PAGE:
In Cambodia, a new report has examined gender-based violence under the communist Khmer Rouge, an issue that some say has been neglected in research and at the United Nations-backed war crimes court.
As a 14-year-old, Houng Savat did not realise that she was pregnant at first, after three Khmer Rouge cadres in western Pursat province raped her in late 1978.
"As a result of the rape, I had a son," she told DW. "When I gave birth, I felt so lonely: I had no husband, no relatives, and no hospital."
Houng Savat, who originated from Phnom Penh and lost six family members during the Khmer Rouge's 1975-1979 rule, said that other girls had the same experience as she did.
"Mostly girls got killed after they were raped," she said. "I could only stand and watch the men rape other girls because I didn't know what they were doing."
Gender-based violence (GBV) perpetrated under the communist Khmer Rouge has been largely overlooked in research of the period, observers say, though a small body of evidence has emerged.
In a report released last month involving 104 interviews in northwestern Battambang province and southern Svay Rieng province in 2010, nearly 90 percent of respondents reported knowledge of GBV during the Khmer Rouge period, with over six out of every ten respondents reporting knowledge of rape.
While the report states that random sampling was not used and the results are not representative of a broader population, its findings suggest that GBV was "an important and relatively well-known aspect of the suffering experienced."
"You can go into villages and towns in Cambodia and find a number of people who will tell you about the sexual violence that they experienced, witnessed or had other reliable knowledge of," Katrina Natale, in-country legal coordinator at the Center for Justice and Accountability and author of the report, told DW in an email.
Natale added that such violence is often pushed underground due to stigma, bias and the relatively low social status of women and girls that are usually victims.
Among others, the report made recommendations to the United Nations-backed Khmer Rouge tribunal - known officially as the Extraordinary Chambers in the Courts of Cambodia (ECCC) - which some have criticized for its treatment of gender-based crimes.
In a recent letter UN secretary-general's special representative on Sexual Violence in Conflict Margot Wallström said that aside from forced marriage, crimes of sexual violence had only been "marginally taken up" by the hybrid court.
"Experiences of sexual crimes have not been integrated into the court's strategies, whether forensic, investigative, or prosecutorial," Wallström said.
In Case 001, 69-year-old former S-21 prison chief Kaing Guek Eav, alias Duch, was convicted of the crime against humanity of torture, which included one instance of rape.
Thousands of civilians victims of sexual violence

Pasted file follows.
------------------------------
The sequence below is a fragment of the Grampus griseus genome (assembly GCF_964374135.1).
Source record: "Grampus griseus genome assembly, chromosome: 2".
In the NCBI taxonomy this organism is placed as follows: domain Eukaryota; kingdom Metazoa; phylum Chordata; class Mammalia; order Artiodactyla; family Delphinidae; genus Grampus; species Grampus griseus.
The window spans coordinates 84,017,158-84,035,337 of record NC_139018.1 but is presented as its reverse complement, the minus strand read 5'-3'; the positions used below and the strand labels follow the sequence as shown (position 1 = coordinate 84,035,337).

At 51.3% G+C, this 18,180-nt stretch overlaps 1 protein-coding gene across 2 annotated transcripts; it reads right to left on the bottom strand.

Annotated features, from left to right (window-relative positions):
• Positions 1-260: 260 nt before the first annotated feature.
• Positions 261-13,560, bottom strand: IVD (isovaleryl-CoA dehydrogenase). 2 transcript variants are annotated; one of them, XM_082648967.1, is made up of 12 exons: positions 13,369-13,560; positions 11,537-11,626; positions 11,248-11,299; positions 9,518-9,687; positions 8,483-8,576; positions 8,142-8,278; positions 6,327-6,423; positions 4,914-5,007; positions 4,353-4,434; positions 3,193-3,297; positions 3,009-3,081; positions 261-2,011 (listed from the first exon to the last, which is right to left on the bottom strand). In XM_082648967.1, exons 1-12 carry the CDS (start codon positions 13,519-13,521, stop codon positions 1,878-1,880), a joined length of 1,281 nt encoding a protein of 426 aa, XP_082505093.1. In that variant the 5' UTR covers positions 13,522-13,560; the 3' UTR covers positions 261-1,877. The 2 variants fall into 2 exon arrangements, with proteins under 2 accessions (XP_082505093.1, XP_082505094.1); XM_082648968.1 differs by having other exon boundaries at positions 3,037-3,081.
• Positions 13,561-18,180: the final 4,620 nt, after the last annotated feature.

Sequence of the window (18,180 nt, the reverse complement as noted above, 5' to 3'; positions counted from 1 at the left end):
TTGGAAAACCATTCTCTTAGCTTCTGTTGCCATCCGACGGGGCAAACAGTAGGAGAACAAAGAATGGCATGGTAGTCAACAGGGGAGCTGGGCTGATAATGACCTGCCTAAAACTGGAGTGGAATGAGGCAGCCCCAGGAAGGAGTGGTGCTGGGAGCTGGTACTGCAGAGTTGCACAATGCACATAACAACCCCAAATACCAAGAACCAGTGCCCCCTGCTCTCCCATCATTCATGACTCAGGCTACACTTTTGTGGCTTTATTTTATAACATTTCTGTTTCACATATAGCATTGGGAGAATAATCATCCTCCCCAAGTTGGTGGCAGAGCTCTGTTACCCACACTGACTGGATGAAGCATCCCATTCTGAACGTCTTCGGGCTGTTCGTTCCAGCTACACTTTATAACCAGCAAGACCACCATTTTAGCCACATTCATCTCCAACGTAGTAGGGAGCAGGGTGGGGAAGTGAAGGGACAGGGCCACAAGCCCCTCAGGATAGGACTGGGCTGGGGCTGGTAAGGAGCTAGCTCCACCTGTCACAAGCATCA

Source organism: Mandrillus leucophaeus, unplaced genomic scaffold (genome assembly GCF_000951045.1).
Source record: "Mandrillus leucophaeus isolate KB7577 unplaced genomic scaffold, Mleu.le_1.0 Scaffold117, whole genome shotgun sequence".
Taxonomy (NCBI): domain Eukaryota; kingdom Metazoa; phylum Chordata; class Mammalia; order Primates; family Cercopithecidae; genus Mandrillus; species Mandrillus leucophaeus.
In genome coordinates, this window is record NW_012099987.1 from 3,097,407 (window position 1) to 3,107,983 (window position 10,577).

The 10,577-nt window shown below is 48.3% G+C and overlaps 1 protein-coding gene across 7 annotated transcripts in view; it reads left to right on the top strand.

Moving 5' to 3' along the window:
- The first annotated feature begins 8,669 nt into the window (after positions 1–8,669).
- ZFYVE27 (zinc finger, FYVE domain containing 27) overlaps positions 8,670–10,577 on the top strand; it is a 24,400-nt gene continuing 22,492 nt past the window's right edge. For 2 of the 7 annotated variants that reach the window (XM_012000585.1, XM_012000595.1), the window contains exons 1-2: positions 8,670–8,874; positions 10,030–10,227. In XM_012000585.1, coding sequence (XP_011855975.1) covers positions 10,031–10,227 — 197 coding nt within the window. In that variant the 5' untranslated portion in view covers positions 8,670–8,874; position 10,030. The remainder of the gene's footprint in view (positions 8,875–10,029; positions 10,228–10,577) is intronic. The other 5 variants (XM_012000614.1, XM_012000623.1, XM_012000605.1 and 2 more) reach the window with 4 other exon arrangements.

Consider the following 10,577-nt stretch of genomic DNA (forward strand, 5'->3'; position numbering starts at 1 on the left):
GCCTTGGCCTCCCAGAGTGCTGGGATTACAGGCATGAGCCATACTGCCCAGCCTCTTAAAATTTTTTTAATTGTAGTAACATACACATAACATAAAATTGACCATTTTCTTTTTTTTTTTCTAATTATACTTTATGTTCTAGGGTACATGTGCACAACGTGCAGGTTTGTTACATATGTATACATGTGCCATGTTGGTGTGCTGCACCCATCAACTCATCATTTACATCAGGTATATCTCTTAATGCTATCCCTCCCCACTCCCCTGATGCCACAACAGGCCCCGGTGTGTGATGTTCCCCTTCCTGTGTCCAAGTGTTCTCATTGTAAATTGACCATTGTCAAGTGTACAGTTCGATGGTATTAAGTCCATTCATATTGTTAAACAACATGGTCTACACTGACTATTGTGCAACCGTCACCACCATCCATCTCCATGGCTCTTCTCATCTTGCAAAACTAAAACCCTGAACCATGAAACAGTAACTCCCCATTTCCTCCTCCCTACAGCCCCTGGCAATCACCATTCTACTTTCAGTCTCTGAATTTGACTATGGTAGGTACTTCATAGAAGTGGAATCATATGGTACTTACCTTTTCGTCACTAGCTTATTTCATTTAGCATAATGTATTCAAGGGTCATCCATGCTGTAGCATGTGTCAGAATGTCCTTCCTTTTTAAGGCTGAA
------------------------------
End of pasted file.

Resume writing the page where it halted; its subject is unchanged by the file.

Proceedings are underway in the court's second case involving three former senior Khmer Rouge leaders.
In a response to Wallström's letter, ECCC international co-prosecutor Andrew Cayley said that in 2006-2007 investigators from the Office of the Co-Prosecutors (OCP) found that rape and other forms of sexual violence were perpetrated "on a widespread basis during the (Khmer Rouge-controlled) Democratic Kampuchea regime."
"In the Co-Prosecutor's Final Submission to the Co-Investigating Judges in respect of Case 002 we stated: 'Throughout the DK regime, thousands of civilians were the victims of rape and sexual violence sanctioned, perpetrated, approved or condoned by the authorities'" Cayley wrote.
In the Case 002 indictment, investigating judges found that it was Communist Party of Kampuchea (whose followers were generally known as Khmer Rouge) policy to prevent rape and punish the perpetrators.
Cayley said that the judges' finding was "not the factual position" of the prosecution. "Our submission to charge those rapes which took place in DK Security Centers was rejected," he wrote.
However, charges were included for rape that occurred within the context of forced marriage.
"The main issue is that they didn't have any specialized investigative resources set up to systematically document how extensive rape and sexual violence was during the Khmer Rouge regime," said Clair Duffy, a tribunal monitor for the Open Society Justice Initiative.
"The ECCC did not devote the same kind of priority to sexual violence against women as it did to other crimes."
ECCC senior assistant prosecutor Tarik Abdulhak told DW that while the court had lacked resources due to chronic funding shortages, gender-based crimes were given the same priority as other crimes investigated.
Many women were raped during the Khmer Rouge's reign of terror
"We have numerous investigators and prosecutors who have spent years - and in some cases decades - investigating mass crime, many of them having done rape cases or cases involving rape," he said.
A representative from the court's office of the co-investigating judges could not be reached.
Despite criticisms of the tribunal, many have emphasized that it cannot address the needs of all victims, and alternative mechanisms are required to acknowledge sexual violence committed during the Khmer Rouge era.
In December, a non-judicial women's hearing coordinated by local NGO Cambodian Defenders Project (CDP) was held in Phnom Penh, in which two survivors and two witnesses of sexual violence outside of forced marriage testified in front of a panel of rights activists.
"In any post-conflict country, it is always necessary to have the judicial transitional justice mechanism, but also non-judicial," said Beini Ye, a senior adviser to CDP for the German development agency GIZ.
Recently, on a local radio program coordinated by CDP, Houng Savat spoke on-air about her experiences and responded to listeners' questions.
"I am here to tell other women to be strong, to talk about it and be brave," she said.
Author: Mary Kozlovski
Editor: Sarah Berning